C-47 #43-15073 : an important witness to our history
On 29 January 1944 a C-47 troop transport aircraft left
the Douglas factory in Long Beach, California. She wore the
serial number 19539 and entered the fleet of the US
Army Air Force, serial number 43-15073. She cost the
American tax payer $109,663.
From the time she became part of the 9th US Army Air
Force, she crossed the Atlantic and arrived in the United
Kingdom via West Africa. Assigned to the 440st Troop
Carrier Group she took part in multiple exercises in support
of the American Expeditionary Corps, in preparation for
the invasion along the coast of Normandy. On 6th June
she crossed the channel towards the Cotentin
Peninsula and dropped paratroops of the 501st Parachute
Infantry Regiment (101st Airborne Division) south of Sainte-Mere-
Eglise. Throughout the battle of Normandy she flew supply
sorties using temporary landing strips, returning to the
UK with wounded soldiers.
In August 1944 she took part in operations in Provence, in
September she carried men of the 82nd Airborne Division
to Nijmegen to capture the bridge that led to Arnhem,
the operation immortalised in the Film A Bridge Too
She was hit several times by enemy fire. Some months
later on 27 December 1944, riddled by flak, She and her
crew were very nearly lost.
At the end of the war she was sold to a Czechoslovakian
airline who refitted her for civil use and made her the pride
of the fleet. Repurchased by the French Air Force in
March 1960 she was sold again in 1973 to the Yugoslavian
army. At a base near Sarajevo, where she was used for many years as static instructional airframe, she was machine-gunned during the war that engulfed the Balkans but luckily survived the conflict.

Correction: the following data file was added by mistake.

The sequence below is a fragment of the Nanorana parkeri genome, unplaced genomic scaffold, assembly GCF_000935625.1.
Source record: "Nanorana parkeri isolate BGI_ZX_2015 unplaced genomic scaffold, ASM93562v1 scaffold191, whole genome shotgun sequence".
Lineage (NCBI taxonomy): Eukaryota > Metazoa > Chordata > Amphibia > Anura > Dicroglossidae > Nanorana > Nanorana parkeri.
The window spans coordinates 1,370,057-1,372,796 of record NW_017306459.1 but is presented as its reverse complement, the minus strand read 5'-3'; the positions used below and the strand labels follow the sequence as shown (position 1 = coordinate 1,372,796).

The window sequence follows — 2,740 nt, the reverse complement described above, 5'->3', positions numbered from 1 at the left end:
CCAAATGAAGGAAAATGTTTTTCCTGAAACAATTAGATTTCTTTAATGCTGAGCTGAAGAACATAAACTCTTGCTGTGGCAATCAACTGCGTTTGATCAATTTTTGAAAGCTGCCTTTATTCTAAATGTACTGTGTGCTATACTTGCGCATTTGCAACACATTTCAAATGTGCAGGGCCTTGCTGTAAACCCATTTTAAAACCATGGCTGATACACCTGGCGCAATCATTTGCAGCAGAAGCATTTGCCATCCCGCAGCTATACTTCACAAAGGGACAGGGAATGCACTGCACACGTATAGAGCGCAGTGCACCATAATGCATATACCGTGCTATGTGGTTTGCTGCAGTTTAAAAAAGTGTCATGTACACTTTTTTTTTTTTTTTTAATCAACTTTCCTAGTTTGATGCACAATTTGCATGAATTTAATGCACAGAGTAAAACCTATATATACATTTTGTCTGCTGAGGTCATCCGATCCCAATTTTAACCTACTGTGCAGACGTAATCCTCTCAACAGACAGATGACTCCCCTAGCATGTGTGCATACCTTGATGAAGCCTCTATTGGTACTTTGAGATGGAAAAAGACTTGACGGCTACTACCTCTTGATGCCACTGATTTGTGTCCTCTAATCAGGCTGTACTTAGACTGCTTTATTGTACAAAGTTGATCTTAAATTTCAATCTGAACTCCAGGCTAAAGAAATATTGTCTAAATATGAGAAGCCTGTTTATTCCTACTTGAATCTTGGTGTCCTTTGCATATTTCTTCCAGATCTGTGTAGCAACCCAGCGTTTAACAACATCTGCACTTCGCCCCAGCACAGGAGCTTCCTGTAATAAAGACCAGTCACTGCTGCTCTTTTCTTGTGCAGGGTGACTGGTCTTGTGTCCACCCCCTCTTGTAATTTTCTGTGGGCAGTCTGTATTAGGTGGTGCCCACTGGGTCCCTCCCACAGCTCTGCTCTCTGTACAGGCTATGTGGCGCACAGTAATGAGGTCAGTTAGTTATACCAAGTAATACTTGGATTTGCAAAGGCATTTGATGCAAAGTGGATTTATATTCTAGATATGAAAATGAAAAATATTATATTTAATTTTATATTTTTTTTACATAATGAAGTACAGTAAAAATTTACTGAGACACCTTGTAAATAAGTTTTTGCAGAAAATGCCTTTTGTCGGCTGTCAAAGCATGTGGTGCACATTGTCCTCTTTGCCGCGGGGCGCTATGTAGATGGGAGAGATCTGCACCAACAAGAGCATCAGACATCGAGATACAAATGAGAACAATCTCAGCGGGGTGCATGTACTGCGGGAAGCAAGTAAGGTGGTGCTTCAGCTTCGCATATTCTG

At the beginning of 2007, the Association for the
Management of the Merville Battery discovered the
existence of this plane, unveiled her history and
launched the operation Saving C-47 #43-15073, designed for the repatriation, restoration and display of the plane to the public, in Normandy.
Rot away or the breakers yard
Is this to be the unenviable destiny of this exceptional
plane and her unique heritage? This fails to take
into account the enthusiasm and willingness of the
volunteers of the Merville Battery, people who do not
want to see this icon of our modern history disappear.
Similar to the aircraft that dropped our brave
paratroops of the 9th Battalion at Merville. It is just a
blink of an eye to the other flank of the allied invasion
and the American paratroops of the 101st Airborne
Division (Screaming Eagles). After D Day, she would take
part in all the major airborne operations leading up to
the fall of the 3rd Reich : Dragoon, Market, Repulse,
Varsity. From the landings in Normandy to operations
in Provence, from the battle at Nijmegen to the siege
of Bastogne and the crossing of the Rhine she is a
veritable piece of history, and an invitation to
remember and to reflect on the price paid to regain
The plane's green light was the signal for paratroopers to jump. The C-47 was known as the "workhorse of World War 2" and should not be cut up for scrap. It's a symbol of those brave aircrews and men of the U.S. 82nd/101st and British 6th Airborne Divisions that forever rest in the fields of Normandy. To scrap it would be the same as turning our backs on history and the great sacrifice that these men made.
With your help, we will save C-47 #43-15073.